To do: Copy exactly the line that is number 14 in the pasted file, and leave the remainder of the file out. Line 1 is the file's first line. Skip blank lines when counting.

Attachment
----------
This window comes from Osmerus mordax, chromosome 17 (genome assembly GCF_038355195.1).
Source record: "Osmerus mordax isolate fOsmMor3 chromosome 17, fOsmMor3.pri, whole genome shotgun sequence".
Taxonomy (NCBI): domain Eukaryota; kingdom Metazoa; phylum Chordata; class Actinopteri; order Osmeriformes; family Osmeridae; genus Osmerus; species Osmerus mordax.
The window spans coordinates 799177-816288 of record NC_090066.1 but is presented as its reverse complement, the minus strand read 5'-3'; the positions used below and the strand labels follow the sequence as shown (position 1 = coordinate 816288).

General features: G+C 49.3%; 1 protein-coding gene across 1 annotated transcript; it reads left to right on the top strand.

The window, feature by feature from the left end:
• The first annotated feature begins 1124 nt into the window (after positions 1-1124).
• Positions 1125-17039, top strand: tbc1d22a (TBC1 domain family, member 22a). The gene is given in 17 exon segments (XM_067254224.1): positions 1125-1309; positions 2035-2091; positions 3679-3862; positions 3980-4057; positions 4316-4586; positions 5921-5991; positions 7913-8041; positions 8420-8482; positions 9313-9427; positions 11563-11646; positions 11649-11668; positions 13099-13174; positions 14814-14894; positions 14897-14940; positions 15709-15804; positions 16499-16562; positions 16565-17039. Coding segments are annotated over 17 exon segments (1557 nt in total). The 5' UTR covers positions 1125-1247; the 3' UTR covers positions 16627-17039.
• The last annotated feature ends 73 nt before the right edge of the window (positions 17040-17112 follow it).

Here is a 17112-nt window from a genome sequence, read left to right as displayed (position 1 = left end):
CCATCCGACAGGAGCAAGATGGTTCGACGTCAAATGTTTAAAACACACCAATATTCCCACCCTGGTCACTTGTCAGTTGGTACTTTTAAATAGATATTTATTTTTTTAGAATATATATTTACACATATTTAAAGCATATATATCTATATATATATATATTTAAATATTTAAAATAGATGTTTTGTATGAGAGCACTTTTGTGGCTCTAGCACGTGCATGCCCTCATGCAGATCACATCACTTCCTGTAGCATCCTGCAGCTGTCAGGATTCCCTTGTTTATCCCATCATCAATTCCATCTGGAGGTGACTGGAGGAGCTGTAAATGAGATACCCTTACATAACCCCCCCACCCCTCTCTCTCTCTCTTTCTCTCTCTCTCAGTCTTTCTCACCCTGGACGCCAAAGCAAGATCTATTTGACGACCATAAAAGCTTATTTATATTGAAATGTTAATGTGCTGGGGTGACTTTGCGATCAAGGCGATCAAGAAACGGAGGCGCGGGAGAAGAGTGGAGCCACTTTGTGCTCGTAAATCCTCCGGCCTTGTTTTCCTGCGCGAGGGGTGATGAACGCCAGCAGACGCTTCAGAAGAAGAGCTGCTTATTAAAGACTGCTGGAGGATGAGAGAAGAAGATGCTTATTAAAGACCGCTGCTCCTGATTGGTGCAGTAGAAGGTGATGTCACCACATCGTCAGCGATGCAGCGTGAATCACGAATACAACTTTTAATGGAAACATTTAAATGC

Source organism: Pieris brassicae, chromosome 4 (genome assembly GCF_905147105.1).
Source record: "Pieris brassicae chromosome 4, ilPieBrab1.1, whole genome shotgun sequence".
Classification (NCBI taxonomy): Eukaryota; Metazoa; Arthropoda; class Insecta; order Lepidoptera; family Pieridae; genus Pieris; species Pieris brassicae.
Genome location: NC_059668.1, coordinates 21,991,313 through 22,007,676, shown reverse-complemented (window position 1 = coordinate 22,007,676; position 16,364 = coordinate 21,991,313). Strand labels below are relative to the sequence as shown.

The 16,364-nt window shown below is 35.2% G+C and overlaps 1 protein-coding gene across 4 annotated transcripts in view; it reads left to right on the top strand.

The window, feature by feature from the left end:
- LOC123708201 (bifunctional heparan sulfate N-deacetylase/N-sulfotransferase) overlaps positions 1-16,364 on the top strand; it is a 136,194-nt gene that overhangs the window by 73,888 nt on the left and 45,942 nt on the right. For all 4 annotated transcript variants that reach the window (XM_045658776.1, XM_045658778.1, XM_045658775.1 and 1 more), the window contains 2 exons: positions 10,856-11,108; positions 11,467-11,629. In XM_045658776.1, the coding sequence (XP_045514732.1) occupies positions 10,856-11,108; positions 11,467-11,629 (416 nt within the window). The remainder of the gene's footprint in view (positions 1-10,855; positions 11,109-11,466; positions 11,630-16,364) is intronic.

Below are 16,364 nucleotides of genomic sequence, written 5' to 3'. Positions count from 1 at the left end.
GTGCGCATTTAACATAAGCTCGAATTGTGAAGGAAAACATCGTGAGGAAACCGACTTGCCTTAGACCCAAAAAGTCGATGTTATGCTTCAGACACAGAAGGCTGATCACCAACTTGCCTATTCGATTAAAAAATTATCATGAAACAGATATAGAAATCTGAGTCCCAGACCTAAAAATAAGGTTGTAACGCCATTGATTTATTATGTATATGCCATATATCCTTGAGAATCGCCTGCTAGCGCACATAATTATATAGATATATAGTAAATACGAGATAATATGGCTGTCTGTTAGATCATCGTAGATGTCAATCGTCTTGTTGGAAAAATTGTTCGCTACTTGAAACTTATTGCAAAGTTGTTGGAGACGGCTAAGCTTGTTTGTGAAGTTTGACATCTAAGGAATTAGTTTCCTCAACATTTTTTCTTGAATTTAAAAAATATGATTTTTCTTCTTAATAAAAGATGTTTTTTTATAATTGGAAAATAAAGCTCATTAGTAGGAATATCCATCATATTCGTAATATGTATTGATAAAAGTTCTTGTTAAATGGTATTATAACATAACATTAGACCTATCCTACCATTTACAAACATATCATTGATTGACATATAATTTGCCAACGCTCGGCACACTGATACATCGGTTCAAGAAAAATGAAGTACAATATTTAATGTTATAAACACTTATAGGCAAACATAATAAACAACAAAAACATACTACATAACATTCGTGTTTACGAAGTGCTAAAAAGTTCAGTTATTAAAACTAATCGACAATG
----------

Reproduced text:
Classification (NCBI taxonomy): Eukaryota; Metazoa; Arthropoda; class Insecta; order Lepidoptera; family Pieridae; genus Pieris; species Pieris brassicae.